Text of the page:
KATHMANDU, Oct 15: The fate of over 2300 small projects including drinking water and roads, prioritized by politicians and top bureaucrats in the past out of their personal clout and interest, now hangs in balance.
But lawmakers and politicians are pressing the government to allocate budget for these petty projects despite their insignificance, even after the local levels denied to put them in their priority list.
No budget has been allocated for these projects by the government at the central level, while the lump-sum budget allocated for the local bodies is not sufficient for such petty projects, local level leaders have said.
These small projects, to be implemented in the home districts of influential political and government leaders possibly in an effort to woo their voters in upcoming elections, are worth Rs 15 billion, according to the Ministry of Finance. There are hundreds of other projects that may have already been contracted out, making them the multi-year project and thereby costing the government treasury dearly.
Regardless of the ministry's estimates, officials of the Department of Road have said that the budget need for such projects could be around Rs 30 billion, including massive non-budgetary spending, a growing concern in the recent years.
The demand for non-budgetary funds, including for these projects, is in tune of Rs 200 billion since the beginning of this fiscal year (mid July) and it may grow significantly in the remaining months of the fiscal year, according to the Ministry of Finance.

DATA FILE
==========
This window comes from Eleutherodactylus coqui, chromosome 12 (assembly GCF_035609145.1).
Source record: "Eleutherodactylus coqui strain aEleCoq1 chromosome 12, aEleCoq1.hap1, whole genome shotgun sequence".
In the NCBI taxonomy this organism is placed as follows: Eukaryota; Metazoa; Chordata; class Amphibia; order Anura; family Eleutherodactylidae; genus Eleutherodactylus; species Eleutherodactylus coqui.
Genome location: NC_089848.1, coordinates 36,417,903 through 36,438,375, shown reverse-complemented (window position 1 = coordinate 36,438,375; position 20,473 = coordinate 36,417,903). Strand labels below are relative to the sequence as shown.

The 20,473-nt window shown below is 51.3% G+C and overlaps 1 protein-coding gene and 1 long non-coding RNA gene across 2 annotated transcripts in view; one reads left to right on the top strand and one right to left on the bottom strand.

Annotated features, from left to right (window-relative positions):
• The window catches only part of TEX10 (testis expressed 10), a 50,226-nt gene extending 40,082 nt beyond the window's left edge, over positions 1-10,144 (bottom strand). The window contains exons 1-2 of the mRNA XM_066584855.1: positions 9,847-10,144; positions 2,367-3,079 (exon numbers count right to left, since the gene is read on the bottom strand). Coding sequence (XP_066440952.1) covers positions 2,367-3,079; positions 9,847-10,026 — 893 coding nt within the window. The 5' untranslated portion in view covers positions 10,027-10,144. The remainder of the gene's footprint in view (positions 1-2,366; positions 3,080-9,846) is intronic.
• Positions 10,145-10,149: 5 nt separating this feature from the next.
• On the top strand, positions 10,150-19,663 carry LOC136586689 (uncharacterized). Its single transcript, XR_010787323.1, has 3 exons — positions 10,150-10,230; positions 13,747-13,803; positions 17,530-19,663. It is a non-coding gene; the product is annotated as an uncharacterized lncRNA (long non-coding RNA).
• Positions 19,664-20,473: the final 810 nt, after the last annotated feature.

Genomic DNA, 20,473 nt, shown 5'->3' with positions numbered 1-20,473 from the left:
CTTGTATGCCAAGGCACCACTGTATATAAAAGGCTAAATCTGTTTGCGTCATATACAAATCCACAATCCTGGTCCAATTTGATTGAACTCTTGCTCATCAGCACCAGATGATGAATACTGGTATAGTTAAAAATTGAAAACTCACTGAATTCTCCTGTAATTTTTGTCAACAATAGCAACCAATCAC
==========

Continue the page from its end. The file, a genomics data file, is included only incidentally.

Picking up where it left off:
Commenting on the alarming trend of demanding allocations for non-budgetary programs, Finance Secretary Shant Raj Subedi recently said that it was against the principle of the budgetary system. He feared that such practice would lead to serious indiscipline in the country's financial system.
The budget demand for such new projects was around Rs 100 billion last year. “We are not going to allocate any budget for these projects except for those already contracted out, because they are small-type projects and should be prioritized,” said Kewal Prasad Bhandari, chief of the budget division of the Ministry of Finance.
An official at the Department of Roads who denied to be identified said that they were facing pressure from the lawmakers and politicians for the small projects mostly because of their vested interest.
With the election of the local level, priority setting for development projects -- large projects by the National Planning Commission and small projects by the elected local levels -- was expected to be effective. But due to continued maneuvering from influential political leaders and lawmakers, concerned officials suspected things will not change much.